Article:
Despite what you may think, some new cars still come with old-school drum brakes instead of modern disc brakes. Drum brake technology is old, outdated and not nearly as effective as modern hydraulic disc brakes. So one may begin to wonder, why keep using drum brakes at all? Before we get into that, we want to make sure you understand the difference between drum brakes and disc brakes. Once you understand the difference it’s easier to understand the rest of this mild conundrum.

What’s the Difference?

drum brakes
Here's a drum brake partially disassembled. 

Drum brakes utilize a mechanism with brake shoes inside a metal barrel-like housing or cylinder called a drum. When you step on the brakes the brake shoes are pushed out and rub on the inside of the drum creating friction that slows down the car or motorcycle or whatever vehicle you’re driving.

Disc brake!
Here's a close up look at a fully assembled disc brake. 

With disc brakes, there’s a disc, calipers and brake pads. The calipers force the pads into contact with the disc when you step on the brake pedal which then creates friction and slows down the vehicle. Both do the same thing (slow the car down by using force and friction) but in different ways.

Why are Drum Brakes Still Used?

silly Taco still uses drum brakes
Toyota's 2016 Tacoma still uses drum brakes in the rear. 

Old technology is typically cheaper to produce. So, even putting drum brakes only on the rear of the vehicle (which many automakers do because most of your stopping power comes from the front anyway) can keep costs down.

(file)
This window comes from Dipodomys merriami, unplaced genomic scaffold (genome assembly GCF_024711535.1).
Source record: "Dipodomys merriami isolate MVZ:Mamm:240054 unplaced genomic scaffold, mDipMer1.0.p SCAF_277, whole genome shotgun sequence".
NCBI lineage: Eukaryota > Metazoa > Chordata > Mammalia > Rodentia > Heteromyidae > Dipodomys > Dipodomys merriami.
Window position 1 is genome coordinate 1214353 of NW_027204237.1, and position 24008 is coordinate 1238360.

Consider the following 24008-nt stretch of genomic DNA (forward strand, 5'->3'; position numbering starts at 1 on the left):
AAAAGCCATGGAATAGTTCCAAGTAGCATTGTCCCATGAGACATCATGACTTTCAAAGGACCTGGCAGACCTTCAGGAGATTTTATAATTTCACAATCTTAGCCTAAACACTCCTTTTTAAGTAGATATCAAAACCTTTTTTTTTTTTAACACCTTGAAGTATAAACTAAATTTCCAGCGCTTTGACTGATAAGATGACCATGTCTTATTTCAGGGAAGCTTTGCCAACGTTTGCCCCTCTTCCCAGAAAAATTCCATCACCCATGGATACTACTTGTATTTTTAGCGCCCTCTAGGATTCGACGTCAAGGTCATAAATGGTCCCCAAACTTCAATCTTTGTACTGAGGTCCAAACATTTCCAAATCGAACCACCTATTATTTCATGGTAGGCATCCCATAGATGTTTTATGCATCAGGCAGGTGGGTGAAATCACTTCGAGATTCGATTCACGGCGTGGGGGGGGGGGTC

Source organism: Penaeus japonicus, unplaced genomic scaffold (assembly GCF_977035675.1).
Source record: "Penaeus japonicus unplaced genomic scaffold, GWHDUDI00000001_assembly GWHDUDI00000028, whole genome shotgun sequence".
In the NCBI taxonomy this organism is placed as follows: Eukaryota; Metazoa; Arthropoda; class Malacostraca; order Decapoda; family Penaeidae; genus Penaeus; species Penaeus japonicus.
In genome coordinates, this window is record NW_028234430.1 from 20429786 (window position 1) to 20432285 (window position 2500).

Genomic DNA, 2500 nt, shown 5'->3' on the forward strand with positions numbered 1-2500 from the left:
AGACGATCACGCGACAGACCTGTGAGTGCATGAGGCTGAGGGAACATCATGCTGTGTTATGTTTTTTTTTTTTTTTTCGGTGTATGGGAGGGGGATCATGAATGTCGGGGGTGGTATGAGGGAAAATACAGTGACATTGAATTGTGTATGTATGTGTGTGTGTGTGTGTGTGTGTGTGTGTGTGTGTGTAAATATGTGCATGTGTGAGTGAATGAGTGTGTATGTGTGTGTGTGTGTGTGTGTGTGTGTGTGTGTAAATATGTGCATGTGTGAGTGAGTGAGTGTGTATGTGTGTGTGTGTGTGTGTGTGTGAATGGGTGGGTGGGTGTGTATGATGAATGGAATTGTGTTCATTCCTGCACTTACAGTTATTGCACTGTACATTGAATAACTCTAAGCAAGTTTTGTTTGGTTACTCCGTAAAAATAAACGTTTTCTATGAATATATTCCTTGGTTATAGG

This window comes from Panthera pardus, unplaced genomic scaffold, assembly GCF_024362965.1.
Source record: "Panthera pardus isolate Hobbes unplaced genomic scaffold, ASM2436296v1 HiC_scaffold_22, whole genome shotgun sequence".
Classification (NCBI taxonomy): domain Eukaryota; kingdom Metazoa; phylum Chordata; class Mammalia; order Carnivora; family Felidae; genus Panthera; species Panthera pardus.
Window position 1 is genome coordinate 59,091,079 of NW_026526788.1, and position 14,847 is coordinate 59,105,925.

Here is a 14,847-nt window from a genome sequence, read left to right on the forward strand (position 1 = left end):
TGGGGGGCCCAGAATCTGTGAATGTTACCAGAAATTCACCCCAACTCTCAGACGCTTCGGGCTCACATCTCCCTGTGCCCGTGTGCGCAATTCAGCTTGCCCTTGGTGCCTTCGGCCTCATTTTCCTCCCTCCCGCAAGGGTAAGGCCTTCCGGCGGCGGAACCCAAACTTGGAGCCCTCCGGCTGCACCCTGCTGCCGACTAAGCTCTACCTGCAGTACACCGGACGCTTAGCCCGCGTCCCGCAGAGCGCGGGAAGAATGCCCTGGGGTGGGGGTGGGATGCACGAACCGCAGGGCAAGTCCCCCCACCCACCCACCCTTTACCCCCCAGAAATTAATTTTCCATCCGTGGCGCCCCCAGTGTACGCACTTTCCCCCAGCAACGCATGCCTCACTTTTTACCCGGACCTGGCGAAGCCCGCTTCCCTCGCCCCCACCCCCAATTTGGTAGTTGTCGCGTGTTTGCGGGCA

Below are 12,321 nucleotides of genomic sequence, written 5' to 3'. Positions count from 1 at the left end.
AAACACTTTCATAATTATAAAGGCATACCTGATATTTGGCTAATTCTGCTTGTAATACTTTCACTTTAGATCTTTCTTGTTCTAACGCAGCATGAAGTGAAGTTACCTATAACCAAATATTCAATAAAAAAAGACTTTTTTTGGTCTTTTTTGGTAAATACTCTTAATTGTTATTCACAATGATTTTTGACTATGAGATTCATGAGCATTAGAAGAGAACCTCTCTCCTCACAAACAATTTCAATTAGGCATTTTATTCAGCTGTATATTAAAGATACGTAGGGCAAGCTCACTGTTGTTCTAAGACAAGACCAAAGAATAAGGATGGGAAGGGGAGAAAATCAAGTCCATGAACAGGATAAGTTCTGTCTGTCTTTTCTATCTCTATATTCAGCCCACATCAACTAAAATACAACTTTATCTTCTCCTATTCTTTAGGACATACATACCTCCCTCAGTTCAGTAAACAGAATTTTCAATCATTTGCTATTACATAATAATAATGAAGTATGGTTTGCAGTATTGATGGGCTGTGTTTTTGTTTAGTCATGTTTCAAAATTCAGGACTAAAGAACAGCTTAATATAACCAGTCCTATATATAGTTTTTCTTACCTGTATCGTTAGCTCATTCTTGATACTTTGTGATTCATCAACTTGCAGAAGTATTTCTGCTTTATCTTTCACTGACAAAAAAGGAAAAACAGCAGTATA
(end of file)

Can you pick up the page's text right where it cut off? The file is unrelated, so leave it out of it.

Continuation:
In addition to keeping costs down, disc brakes generally don’t work as well as a parking brake or an emergency brake. Additional equipment is needed to make disc brakes into competent parking brakes, once again raising costs. If you have drum brakes, you’re getting regular brakes and a parking brake in one system -- a very cost effective solution for the automaker.

Are Drum Brakes Obsolete?

Drum Brake Graveyard
This obsolete technology has been slowly fading from use for some time. 

Yes, drum brakes are obsolete in the sense that they’re outdated and not as widely used as they used to be. However, they are still used, especially on cars that are built on a tight budget and not used for high-performance purposes. Drum brakes on the rear of a vehicle will probably continue to be used for a while, especially on pickup trucks and economy cars becuase it will keep costs low and most stopping power comes from the front wheels anyway. 

Performance cars need disc brakes because they are so well balanced and the brakes have to be comparable to the performance of the engine. The last thing anyone wants is a fast car that can't stop. As time goes on, we’ll see fewer drum brakes across the board until eventually, they will disappear altogether.